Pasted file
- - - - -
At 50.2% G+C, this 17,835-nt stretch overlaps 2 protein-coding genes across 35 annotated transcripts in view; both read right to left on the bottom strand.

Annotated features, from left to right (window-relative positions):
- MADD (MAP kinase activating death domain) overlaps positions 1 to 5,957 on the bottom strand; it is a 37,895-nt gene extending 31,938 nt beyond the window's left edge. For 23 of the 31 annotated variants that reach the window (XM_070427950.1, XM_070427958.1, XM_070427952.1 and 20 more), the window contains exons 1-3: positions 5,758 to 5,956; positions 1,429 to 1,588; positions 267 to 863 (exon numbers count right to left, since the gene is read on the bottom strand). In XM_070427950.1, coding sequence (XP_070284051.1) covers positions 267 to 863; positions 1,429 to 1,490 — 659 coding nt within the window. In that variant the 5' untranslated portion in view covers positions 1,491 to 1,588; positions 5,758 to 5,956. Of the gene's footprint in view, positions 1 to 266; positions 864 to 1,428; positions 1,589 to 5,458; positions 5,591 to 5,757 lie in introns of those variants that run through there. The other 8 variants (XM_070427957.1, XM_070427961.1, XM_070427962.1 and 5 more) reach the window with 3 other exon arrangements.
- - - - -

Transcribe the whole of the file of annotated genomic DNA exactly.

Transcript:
At 50.2% G+C, this 17,835-nt stretch overlaps 2 protein-coding genes across 35 annotated transcripts in view; both read right to left on the bottom strand.

Annotated features, from left to right (window-relative positions):
- MADD (MAP kinase activating death domain) overlaps positions 1 to 5,957 on the bottom strand; it is a 37,895-nt gene extending 31,938 nt beyond the window's left edge. For 23 of the 31 annotated variants that reach the window (XM_070427950.1, XM_070427958.1, XM_070427952.1 and 20 more), the window contains exons 1-3: positions 5,758 to 5,956; positions 1,429 to 1,588; positions 267 to 863 (exon numbers count right to left, since the gene is read on the bottom strand). In XM_070427950.1, coding sequence (XP_070284051.1) covers positions 267 to 863; positions 1,429 to 1,490 — 659 coding nt within the window. In that variant the 5' untranslated portion in view covers positions 1,491 to 1,588; positions 5,758 to 5,956. Of the gene's footprint in view, positions 1 to 266; positions 864 to 1,428; positions 1,589 to 5,458; positions 5,591 to 5,757 lie in introns of those variants that run through there. The other 8 variants (XM_070427957.1, XM_070427961.1, XM_070427962.1 and 5 more) reach the window with 3 other exon arrangements.